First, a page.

Unfortunately the main part of those shop commissions are slab topped tables and desks, I say unfortunately because no matter how much I experiment with the legs and under frames it does eventually get a bit old cranking them out. None the less, it's a good example of an item of furniture that's in demand, but where the high street retailers can't follow due to the inherent variability of the slabs.

Picking up that theme of trying to differentiate yourself from the mainstream and giving your products a reason to sell, for furniture it does seem to keep coming back to a pretty short list of factors.

1. Design. Tricky, no matter how much we rate our own good taste, the fact is that Ikea can employ infinitely more talented and original designers than any of us. I see a lot of successful, money making, commissions that are basically rooted in established "safe" genres such as Shaker or Arts & Crafts.
2. Craftsman made. Yes, but customers are unlikely to recognise it for themselves. It only really works when you walk a client through the finer points of cabinet making, sometimes they're captivated, most times their eyes glaze over. I think people like the idea of "craftsman made" without wanting to get too bogged down in details. But it helps to have a couple of features, like needle point dovetails or book matched boards, that you can point to as implicit justification for the premium.
3. Unique or unusual timbers. I've definitely seen the advantages of this, but it's required sinking a lot of time into sourcing wood.
4. Fitted or made to measure. At a stroke you separate yourself from High Street competition. The majority of my commissions are tailored in size to one extent or another, it's also one of the key reasons I'm sceptical about batch production.
5. Unusual finishes. There's absolutely a style component to finishes and often the High Street either lags the magazines, or finds some finishes (i.e. scorched and ebonised Oak) difficult to mass produce.The down side is that by its very nature finishing trends are temporary, and if it does last then the big players will always find a way of replicating it.
 

woodbrains

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Hello,

Custard, I had stuff in interior design shops last time. In fact I have a few small items in a gallery in Knutsford at the moment, and West Kirby. How does it work exactly? The gallery mark up makes an already dear thing into a ridiculously unsalable thing IME. I looked at a place in Chester once, and the owner, who thought I was a buyer rather than a potential exhibitor, almost angrily moaned that the price of the furniture I was looking at was a high because the maker wouldn't come down on his end enough. Needless to say, I didn't suggest my stuff. Once a customer rang me direct to remake a piece of mine they had seen in an interior design shop as they were shrewd enough to realise the mark up was more than double the 'actual' price. That interior shop has now gone, though it was one of the better ones at the time. Another interior shop I tried, in Heswall, lots of money there, was owned by a wife of a banker and just playing at it; you get that a lot. She sold a few lamps if mine, I suspect she actually bought them herself, in reality. She made (a customer made?) a silly offer on a cheval mirror I made, which was too cheap for what it was. I said I would design one for the price she had in mind, but she couldn't see why I wouldn't sell the original. She had it in her shop window for months, despite me saying and her promising not to. I had a bloody hard job getting it back; I think she liked the shop dressed with my stuff for her image. The exposed maple parts have now a rather unsightly yellow suntan, basically ruined, so my wife has it, she doesn't mind. The number of items moved from shop to shop remaining unsold and then needing refinishing or just donating to a grateful friend in a slightly ratty state, makes me wonder if interior design type shops are worth the trouble.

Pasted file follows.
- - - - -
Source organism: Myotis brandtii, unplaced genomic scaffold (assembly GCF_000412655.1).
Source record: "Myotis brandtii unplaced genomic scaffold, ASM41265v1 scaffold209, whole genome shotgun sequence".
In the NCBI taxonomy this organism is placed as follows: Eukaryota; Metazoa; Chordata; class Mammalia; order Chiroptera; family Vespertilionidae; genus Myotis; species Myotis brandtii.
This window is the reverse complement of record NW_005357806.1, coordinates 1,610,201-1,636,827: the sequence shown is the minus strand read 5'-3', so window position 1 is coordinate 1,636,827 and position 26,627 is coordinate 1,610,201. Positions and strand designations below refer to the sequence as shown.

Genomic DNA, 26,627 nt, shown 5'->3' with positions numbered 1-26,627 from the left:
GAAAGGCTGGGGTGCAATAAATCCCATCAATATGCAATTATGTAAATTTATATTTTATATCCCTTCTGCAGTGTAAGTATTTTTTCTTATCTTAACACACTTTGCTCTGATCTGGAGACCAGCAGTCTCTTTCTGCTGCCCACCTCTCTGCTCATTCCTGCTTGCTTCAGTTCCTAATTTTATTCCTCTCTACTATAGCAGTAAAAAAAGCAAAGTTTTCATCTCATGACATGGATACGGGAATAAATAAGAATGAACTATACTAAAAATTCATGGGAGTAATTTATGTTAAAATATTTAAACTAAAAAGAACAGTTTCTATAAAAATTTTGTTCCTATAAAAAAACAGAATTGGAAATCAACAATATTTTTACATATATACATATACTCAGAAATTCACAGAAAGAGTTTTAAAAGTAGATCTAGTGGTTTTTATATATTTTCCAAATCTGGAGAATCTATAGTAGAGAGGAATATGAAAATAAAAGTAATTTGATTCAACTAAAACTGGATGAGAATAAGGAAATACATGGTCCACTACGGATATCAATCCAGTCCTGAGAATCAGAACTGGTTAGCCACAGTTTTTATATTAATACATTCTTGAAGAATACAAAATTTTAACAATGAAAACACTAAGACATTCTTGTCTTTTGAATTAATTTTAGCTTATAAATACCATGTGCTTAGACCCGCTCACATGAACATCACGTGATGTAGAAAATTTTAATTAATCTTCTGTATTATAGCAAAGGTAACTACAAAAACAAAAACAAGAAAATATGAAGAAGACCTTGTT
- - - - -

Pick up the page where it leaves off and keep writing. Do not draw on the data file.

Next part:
Mike.
 

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sadly, its not all to do with how good the stuff you make is, its alot to do with how you market it and how you come across to clients. Theres loads of woodworkers out there IMO churning out great products but who have crappy websites, naff marketing ideas and don't like networking and interacting with other people so they are destined for 60 hr weeks working for a low amount per hour. On the other hand theres people that tick all the right boxes and "know how to charge" and for them it will be easier. Unfortunately if often seems those that are artisans lack business nous and those that do have that, produce rubbish quality then you have the few that are lucky to have both (and no I aint one of those lol)

PS use a free Wordpress theme and customise (or not) it for a website......

EDIT
someone alot wiser than me told me a good few years ago "never go back". How right he was :roll: